Taking your dog to the vet or on a special trip to the dog park gets a lot more complicated when you don’t own a car. Having a vehicle isn’t a requirement of having a pet, and countless dog owners rely on public transportation to get them and their pups from place to place. Whether it’s a bus, train, or subway, taking your pet to places outside of walking distance doesn’t have to be a stressful endeavor. If you follow these tips, your dog will be safe and comfortable regardless of where you need to go.
#1 – Know Before You Go
Rules differ depending on the company and type of vehicle. If you’re not prepared, you could be turned away by the driver. A quick internet search or phone call should get you the information you need. You’ll need to know whether non-service animals are allowed on board and if there are size restrictions. Also, check to see if you’ll need to pay a fare for your dog and if there are restrictions during heavy commute hours.
#2 – Travel Prepared
If your dog is small enough, it’s usually best to bring them in a carrier. But if your pup is too big, keep them on a short leash. Having a few extra treats and a toy in your bag will also come in handy. Use the treats as motivation to encourage good behavior. If you have a toy your pup likes to quietly chew on, you can use it to keep him busy during longer commutes.
#3 – Be Respectful
Some people are afraid of dogs, some are allergic, and then there’s always the random person who is simply offended by all canines. It’s your job to ensure your dog’s presence doesn’t interfere with anyone else’s commute. Don’t let them take up an entire seat if the space is crowded, and keep them from rummaging through other people’s personal belongings. If someone wants to pet your dog, it’s up to you to give permission, but don’t assume everyone is okay with your pup soliciting for attention.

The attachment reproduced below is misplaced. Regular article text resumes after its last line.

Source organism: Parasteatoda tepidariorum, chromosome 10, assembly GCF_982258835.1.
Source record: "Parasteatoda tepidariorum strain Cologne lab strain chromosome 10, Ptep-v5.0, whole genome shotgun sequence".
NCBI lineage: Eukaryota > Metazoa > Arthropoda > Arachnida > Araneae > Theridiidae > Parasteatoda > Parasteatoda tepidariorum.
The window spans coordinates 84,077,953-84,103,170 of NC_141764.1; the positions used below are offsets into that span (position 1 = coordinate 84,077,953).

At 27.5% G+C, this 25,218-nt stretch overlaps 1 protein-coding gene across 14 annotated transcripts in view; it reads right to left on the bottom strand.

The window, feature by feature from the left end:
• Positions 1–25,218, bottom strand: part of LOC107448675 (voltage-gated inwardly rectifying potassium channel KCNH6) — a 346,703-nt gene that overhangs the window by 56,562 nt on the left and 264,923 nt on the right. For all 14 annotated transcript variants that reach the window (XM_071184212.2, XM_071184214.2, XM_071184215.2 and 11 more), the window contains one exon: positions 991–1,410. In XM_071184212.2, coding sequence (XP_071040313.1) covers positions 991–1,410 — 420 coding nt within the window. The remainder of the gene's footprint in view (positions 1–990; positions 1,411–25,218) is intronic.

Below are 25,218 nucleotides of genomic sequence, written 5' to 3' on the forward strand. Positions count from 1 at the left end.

#4 – Keep Them Comfy
You’d rather not spend an entire trip on an uncomfortable seat or wedged into a tight space, and neither does your dog. If they’re small enough to sit in your lap, keep them close and cuddled up to you. Try to find the least crowded area of the vehicle where they won’t be accidentally jostled or stepped on. You should also make sure their collar or harness fits correctly, and if they’re in a carrier, they should have room to stand and stretch.
#5 – Make The Trip Worth It
If you plan on taking your dog on public transportation on a regular basis, he’ll be more cooperative if he enjoys the experience. Only using the bus to take your dog to the vet, for example, might not go over well with your furry travel companion. He’ll start associating the bus with the negative experience of going to the vet, and knowing what’s coming at the end of the line could cause behavioral problems. Even when the vet is your final destination, make the trip a positive experience by also stopping at the park or giving them a new toy.
Featured Image Source: Flickr/Richard Masoner/Cyclelicious
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